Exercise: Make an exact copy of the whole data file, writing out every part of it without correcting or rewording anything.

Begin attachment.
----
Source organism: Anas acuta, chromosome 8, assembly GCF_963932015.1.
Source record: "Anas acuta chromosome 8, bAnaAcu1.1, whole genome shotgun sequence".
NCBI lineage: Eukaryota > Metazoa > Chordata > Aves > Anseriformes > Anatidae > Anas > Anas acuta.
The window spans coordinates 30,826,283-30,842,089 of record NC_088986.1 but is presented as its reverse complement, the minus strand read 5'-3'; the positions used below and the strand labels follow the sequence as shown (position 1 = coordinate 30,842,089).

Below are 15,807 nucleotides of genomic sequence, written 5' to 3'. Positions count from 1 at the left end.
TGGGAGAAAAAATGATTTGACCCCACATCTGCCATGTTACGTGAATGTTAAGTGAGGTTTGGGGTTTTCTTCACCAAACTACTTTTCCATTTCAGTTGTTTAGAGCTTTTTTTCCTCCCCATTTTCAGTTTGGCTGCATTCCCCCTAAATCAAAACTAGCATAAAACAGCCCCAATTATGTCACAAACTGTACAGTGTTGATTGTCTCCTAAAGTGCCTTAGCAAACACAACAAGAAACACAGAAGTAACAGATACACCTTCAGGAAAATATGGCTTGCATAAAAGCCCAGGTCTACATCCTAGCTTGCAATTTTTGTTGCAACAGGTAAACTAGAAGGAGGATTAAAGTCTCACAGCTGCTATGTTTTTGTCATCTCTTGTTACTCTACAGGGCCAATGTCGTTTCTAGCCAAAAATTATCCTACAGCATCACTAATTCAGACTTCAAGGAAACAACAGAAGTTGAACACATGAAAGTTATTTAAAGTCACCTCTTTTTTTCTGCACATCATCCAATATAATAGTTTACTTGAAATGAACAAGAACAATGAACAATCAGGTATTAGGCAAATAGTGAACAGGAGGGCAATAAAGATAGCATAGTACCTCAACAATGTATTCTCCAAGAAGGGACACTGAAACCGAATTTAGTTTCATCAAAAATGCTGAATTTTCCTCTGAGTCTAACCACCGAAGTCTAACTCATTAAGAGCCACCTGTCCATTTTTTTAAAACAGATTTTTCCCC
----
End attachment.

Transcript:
Source organism: Anas acuta, chromosome 8, assembly GCF_963932015.1.
Source record: "Anas acuta chromosome 8, bAnaAcu1.1, whole genome shotgun sequence".
NCBI lineage: Eukaryota > Metazoa > Chordata > Aves > Anseriformes > Anatidae > Anas > Anas acuta.
The window spans coordinates 30,826,283-30,842,089 of record NC_088986.1 but is presented as its reverse complement, the minus strand read 5'-3'; the positions used below and the strand labels follow the sequence as shown (position 1 = coordinate 30,842,089).

Below are 15,807 nucleotides of genomic sequence, written 5' to 3'. Positions count from 1 at the left end.
TGGGAGAAAAAATGATTTGACCCCACATCTGCCATGTTACGTGAATGTTAAGTGAGGTTTGGGGTTTTCTTCACCAAACTACTTTTCCATTTCAGTTGTTTAGAGCTTTTTTTCCTCCCCATTTTCAGTTTGGCTGCATTCCCCCTAAATCAAAACTAGCATAAAACAGCCCCAATTATGTCACAAACTGTACAGTGTTGATTGTCTCCTAAAGTGCCTTAGCAAACACAACAAGAAACACAGAAGTAACAGATACACCTTCAGGAAAATATGGCTTGCATAAAAGCCCAGGTCTACATCCTAGCTTGCAATTTTTGTTGCAACAGGTAAACTAGAAGGAGGATTAAAGTCTCACAGCTGCTATGTTTTTGTCATCTCTTGTTACTCTACAGGGCCAATGTCGTTTCTAGCCAAAAATTATCCTACAGCATCACTAATTCAGACTTCAAGGAAACAACAGAAGTTGAACACATGAAAGTTATTTAAAGTCACCTCTTTTTTTCTGCACATCATCCAATATAATAGTTTACTTGAAATGAACAAGAACAATGAACAATCAGGTATTAGGCAAATAGTGAACAGGAGGGCAATAAAGATAGCATAGTACCTCAACAATGTATTCTCCAAGAAGGGACACTGAAACCGAATTTAGTTTCATCAAAAATGCTGAATTTTCCTCTGAGTCTAACCACCGAAGTCTAACTCATTAAGAGCCACCTGTCCATTTTTTTAAAACAGATTTTTCCCC